Modern Art 101


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Modern Art 101, Installation Art, Conceptual Art, Post-Modern Art, Surrealism, Impressionism, Kitsch, Teaching Material, Eleanor-Jayne Browne, MVC, Art

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  • Diane Fenster is an internationally exhibited digital photographer and photoillustrator. She began using the computer as an artistic tool in 1989. Her work has been called an important voice in the development of a true digital aesthetic. She views herself as an alchemist, using digital tools to delve into fundamental human issues. Her work is literary and emotional, full of symbolism and multiple layers of meaning. Her style is an innovative combination of her photography and scanned imagery. Her images appear in numerous publications on digital art and photography and she is a guest lecturer at many seminars and conferences. Her well known photoillustration style is an outgrowth of the explorations she has taken with her personal work. Her commissions range from editorial to advertising to web. On September 7, 2001 in Tampa, Florida Diane was the first artist to be inducted into the newly formed PHOTOSHOP HALL OF FAME sponsored by the National Association of Photoshop Professionals and Adobe Systems, Inc. The following excerpt regarding her art is from "Diane Fenster: The Alchemy of Vision" by Celia Rabinovitch and Diane Fenster: a chapter in "Women and New Media," edited by Judy Malloy published by the Massachusetts Institute of Technology Press. My work derives technically from two different mediums, from the computer which I first learned as a graphic design tool, and from photography which I initially used as "found" material in the vintage or family photographs that I used in my art. It also derives from the practice of photography itself which I began to explore in 1992 by taking my own photographs as a source for the images, or photomontages, that I had created with my earlier work. My experiments with photography opened a surprising new realm of meaning for my work, as I was able to find my own voice and create personal landscapes from images that persistently impelled me to photograph them.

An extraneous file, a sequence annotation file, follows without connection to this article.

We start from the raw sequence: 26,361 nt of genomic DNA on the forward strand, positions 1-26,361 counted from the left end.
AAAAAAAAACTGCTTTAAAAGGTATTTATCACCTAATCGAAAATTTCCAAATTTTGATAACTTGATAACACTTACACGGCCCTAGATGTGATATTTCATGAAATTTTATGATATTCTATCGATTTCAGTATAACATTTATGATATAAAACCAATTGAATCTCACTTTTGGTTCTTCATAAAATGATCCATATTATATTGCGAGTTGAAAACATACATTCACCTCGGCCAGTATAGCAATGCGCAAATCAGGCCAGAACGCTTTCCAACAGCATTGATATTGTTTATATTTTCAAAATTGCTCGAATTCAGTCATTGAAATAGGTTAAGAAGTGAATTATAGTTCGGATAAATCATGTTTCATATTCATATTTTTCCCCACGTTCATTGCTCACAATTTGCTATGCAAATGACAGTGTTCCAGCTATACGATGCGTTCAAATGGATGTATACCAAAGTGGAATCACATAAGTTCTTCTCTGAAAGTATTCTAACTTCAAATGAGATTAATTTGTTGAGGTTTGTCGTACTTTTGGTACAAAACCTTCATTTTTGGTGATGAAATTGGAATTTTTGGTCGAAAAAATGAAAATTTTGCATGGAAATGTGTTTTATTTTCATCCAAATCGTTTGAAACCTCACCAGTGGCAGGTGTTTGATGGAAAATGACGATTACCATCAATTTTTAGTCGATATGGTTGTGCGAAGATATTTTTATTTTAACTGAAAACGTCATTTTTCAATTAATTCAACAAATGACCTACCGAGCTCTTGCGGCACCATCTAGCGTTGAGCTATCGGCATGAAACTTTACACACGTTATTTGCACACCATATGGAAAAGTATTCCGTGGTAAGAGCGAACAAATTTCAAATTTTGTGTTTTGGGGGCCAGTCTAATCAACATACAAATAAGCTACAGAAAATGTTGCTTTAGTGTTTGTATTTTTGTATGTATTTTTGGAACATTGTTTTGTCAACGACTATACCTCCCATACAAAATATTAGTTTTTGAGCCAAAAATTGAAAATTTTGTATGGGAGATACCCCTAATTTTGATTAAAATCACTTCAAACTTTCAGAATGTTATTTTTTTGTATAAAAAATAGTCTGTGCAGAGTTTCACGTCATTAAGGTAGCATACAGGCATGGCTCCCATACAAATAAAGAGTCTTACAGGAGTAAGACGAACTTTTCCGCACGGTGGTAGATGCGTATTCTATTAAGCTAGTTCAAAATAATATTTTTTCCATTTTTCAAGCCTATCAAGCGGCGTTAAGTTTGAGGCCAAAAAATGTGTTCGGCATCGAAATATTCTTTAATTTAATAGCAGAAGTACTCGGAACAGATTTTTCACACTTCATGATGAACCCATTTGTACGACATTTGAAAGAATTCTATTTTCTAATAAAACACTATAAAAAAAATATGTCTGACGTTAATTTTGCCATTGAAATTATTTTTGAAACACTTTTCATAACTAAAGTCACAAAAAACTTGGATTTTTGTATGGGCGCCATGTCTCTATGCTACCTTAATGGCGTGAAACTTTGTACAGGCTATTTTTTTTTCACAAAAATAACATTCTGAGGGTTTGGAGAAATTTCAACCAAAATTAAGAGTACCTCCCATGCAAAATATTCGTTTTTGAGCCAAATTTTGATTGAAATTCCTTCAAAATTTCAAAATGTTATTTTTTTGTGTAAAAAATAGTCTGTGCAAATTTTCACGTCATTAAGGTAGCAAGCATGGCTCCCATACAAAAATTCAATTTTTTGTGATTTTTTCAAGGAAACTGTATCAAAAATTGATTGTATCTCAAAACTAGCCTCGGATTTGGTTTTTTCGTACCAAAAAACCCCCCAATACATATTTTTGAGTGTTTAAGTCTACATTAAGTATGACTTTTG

• 1 x LINK ABOUT THE INSTALLATION antasy is sanctuary. For me, the imagination is a threshold to an inner world. I uncover the tension between an image that conjures its mutable revelations and the idee fixee . My work embodies the hidden poetry of the ordinary, making visible what previously was hidden. Secrets of the Magdalen Laundries explores the theme of imagination in the inner life. Dreaming, reverie, and fantasy are ways of being that make the reality of circumstances more tolerable. As a point of departure, I was drawn to the history of the Magdalen Laundries. These convent industries in Ireland existed from the mid 19th century until the late 20th century. The Magdalen Laundries institutionalised women who were smeared with the reputation of being immoral, or who were indigent, and kept them imprisoned through the social machinations of the Church. These misused women lived in punitive labor, lost to both their families and themselves. Henceforth, they became invisible, concealed beyond the margins of society. At the boundaries of the visible exists the invisible. In my images these women live in a private world of desire, longing, and unreachable fulfilment, forced into a mundane ritual of service without pleasure or amenities. Their vitality and eros, bound by the superficial morality of the Church, reemerges as images on the sheets that they repetitiously wash, a reminder of their stained existence. They dreamed until the secret images were burned onto the sheets. Sheets facilitate dreaming. They enfold the body, carry its warmth, desire, perfume, and wrap it in death. I work on discarded sheets to give form to the imagination that releases desire in spite of circumstances. The sheets move from matter to metaphysics, reminding us of the body and its dreams. The portraits from the Magdalen Laundries appear and disappear as you move around them. Viewed from the oblique perspective, the images vanish like the women lost in time. Facing them, they assume their own dreaming existence.